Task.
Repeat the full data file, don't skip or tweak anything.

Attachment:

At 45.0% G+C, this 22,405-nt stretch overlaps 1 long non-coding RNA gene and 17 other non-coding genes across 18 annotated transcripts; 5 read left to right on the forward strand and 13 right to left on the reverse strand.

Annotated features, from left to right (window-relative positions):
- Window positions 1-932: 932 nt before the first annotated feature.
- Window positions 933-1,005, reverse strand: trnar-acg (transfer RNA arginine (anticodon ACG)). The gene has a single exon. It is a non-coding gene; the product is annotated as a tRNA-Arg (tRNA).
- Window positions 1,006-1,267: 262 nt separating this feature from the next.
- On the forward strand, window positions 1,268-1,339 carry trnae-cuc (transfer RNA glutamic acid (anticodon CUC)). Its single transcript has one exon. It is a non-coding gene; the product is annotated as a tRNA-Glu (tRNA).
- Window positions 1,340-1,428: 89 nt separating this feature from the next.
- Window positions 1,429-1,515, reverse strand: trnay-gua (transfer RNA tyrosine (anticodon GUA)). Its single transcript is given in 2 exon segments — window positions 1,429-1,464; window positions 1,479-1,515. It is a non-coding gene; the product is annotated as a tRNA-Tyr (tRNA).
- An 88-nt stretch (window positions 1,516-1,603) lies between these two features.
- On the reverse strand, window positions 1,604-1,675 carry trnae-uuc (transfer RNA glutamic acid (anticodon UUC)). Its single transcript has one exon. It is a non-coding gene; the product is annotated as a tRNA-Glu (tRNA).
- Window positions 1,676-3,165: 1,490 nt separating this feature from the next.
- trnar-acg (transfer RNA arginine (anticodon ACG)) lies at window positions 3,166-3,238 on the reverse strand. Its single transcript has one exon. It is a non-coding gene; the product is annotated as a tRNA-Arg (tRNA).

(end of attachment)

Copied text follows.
At 45.0% G+C, this 22,405-nt stretch overlaps 1 long non-coding RNA gene and 17 other non-coding genes across 18 annotated transcripts; 5 read left to right on the forward strand and 13 right to left on the reverse strand.

Annotated features, from left to right (window-relative positions):
- Window positions 1-932: 932 nt before the first annotated feature.
- Window positions 933-1,005, reverse strand: trnar-acg (transfer RNA arginine (anticodon ACG)). The gene has a single exon. It is a non-coding gene; the product is annotated as a tRNA-Arg (tRNA).
- Window positions 1,006-1,267: 262 nt separating this feature from the next.
- On the forward strand, window positions 1,268-1,339 carry trnae-cuc (transfer RNA glutamic acid (anticodon CUC)). Its single transcript has one exon. It is a non-coding gene; the product is annotated as a tRNA-Glu (tRNA).
- Window positions 1,340-1,428: 89 nt separating this feature from the next.
- Window positions 1,429-1,515, reverse strand: trnay-gua (transfer RNA tyrosine (anticodon GUA)). Its single transcript is given in 2 exon segments — window positions 1,429-1,464; window positions 1,479-1,515. It is a non-coding gene; the product is annotated as a tRNA-Tyr (tRNA).
- An 88-nt stretch (window positions 1,516-1,603) lies between these two features.
- On the reverse strand, window positions 1,604-1,675 carry trnae-uuc (transfer RNA glutamic acid (anticodon UUC)). Its single transcript has one exon. It is a non-coding gene; the product is annotated as a tRNA-Glu (tRNA).
- Window positions 1,676-3,165: 1,490 nt separating this feature from the next.
- trnar-acg (transfer RNA arginine (anticodon ACG)) lies at window positions 3,166-3,238 on the reverse strand. Its single transcript has one exon. It is a non-coding gene; the product is annotated as a tRNA-Arg (tRNA).